T

  2. Ola Terea. Voce vai gostar muito de São Paulo. No inicio e dificil mas os brasileiros são abertos e convidativos. Uma nova vida familiar esta começando e as alegrias chegarão. Espere e vera!!!! felicidades bjs

  3. Terea, thanks for sharing your living experience. It has been great and interesting reading your blog. My husband got asked to go to SP for an assignment, after my last talk to a close friend and expat who lived in SP for 4 year from 2007-2010, I was quite discouraged. The main reason is safety. She had to drive a bullet proof car and live in a secured community and never take public transport or walk alone on the street. There were so many stories from friends of friends who got robbed and held at gun point etc.. I don’t know how I am going to live in a golden prison if all day I have to stay inside the gated community and not be able to walk freely with my small kids on the streets and enjoy the local vibes. I have lived in many countries and travelled to many countries but mainly North America, Europe and Asia and I can speak 5 languages , but not Portuguese. Your posting gave me a tinge of hope. It seems to me you are living and enjoying your life like a normal person in a normal city doing your daily a outs, such as walking to local markets, enjoying a walk in the park etc.. Would you be kind enough to give me an honest assessment on how an expat who doesn’t speak the language can live in SP ( such as taking kids to an international school, shopping, finding a helper, living with a helper, and going to a language school, or just walking around and exploring the city on your own if you do that at all, taking public transport, local taxis , fearing safety issues and current water shortage, going to a doc and getting away on the weekends ). Thanks a lot for your help!!!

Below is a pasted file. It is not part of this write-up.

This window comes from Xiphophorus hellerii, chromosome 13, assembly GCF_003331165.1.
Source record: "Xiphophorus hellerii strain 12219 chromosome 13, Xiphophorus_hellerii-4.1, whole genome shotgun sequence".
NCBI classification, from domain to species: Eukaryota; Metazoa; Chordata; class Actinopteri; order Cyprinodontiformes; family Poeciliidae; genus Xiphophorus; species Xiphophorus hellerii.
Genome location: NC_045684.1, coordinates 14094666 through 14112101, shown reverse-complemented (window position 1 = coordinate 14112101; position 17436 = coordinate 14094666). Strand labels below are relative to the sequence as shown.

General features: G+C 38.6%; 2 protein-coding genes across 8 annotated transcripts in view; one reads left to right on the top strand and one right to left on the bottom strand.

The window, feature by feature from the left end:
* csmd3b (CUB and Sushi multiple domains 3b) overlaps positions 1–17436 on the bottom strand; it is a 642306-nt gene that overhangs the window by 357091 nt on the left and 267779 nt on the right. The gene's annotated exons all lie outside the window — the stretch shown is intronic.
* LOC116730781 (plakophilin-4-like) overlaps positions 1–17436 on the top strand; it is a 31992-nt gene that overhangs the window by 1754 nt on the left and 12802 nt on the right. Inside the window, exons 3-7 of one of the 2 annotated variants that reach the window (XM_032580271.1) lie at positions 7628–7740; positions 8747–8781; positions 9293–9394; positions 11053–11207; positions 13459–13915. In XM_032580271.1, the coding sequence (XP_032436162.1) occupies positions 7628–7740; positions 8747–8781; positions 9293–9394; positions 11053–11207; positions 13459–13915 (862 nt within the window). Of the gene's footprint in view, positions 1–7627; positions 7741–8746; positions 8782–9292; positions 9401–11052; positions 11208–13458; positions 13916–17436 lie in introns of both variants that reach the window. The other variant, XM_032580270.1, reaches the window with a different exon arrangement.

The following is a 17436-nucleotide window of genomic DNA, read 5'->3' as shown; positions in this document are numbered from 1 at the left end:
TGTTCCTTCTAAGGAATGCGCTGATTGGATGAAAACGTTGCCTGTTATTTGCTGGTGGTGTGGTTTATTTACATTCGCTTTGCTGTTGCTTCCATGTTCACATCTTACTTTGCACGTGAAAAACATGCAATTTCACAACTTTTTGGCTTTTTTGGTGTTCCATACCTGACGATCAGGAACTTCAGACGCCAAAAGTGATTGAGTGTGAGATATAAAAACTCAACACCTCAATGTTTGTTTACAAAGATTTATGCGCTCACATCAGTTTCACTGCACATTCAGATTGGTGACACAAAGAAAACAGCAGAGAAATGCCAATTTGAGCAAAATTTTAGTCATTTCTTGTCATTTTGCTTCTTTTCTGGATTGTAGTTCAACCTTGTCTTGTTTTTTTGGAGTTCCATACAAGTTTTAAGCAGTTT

• Let me begin by saying that this is not the first time that these questions have been ask of me. I promise to answer them as honestly as I can but keep in mind that everyone’s experience here is SP is unique. First let me say that statistically Brazil is a very violent country with many crimes including robbery. I have had friends who had their car stolen at gun point, but no one got hurt. With that said I generally don’t walk around the city in a constant state of fear because of two reasons: 1) Because my husband is Brazilian he has a sense of what areas of the city are dangerous and which situations are potentially dangerous, for example, we went to Walmart this weekend and there were armed guards standing post while they refilled the ATM machines, he quickly ushered me into the store because these people often times get robbed and you don’t want to be standing around when they do. Therefore, if you are a foreigner with no references of what is dangerous and what is not, you can unknowingly put yourself in situations that are dangerous. 2). I don’t walk around flaunting wealth. Even though we am considered middle class in the US, we are considered wealthy here in Brazil. The richer you are in SP the more of target you make yourself. I have never heard of anyone having to drive around in a bullet proof car here in SP, the only reason you would need to is if you are driving a luxury car, and keep in mind a luxury car here is a Honda civic. When I walk around the city, I have my phone put away, my purse tucked in and I dress like in normal clothes, nothing designer. I am not saying that these things make me immune to the violence around but it definitely decreases my chances. After living here for three years I have been frightened by a couple of situations but they turned out to be benign, other than that I have had no problems and I go to the park with my son at least a couple of times a week. Hope with helps.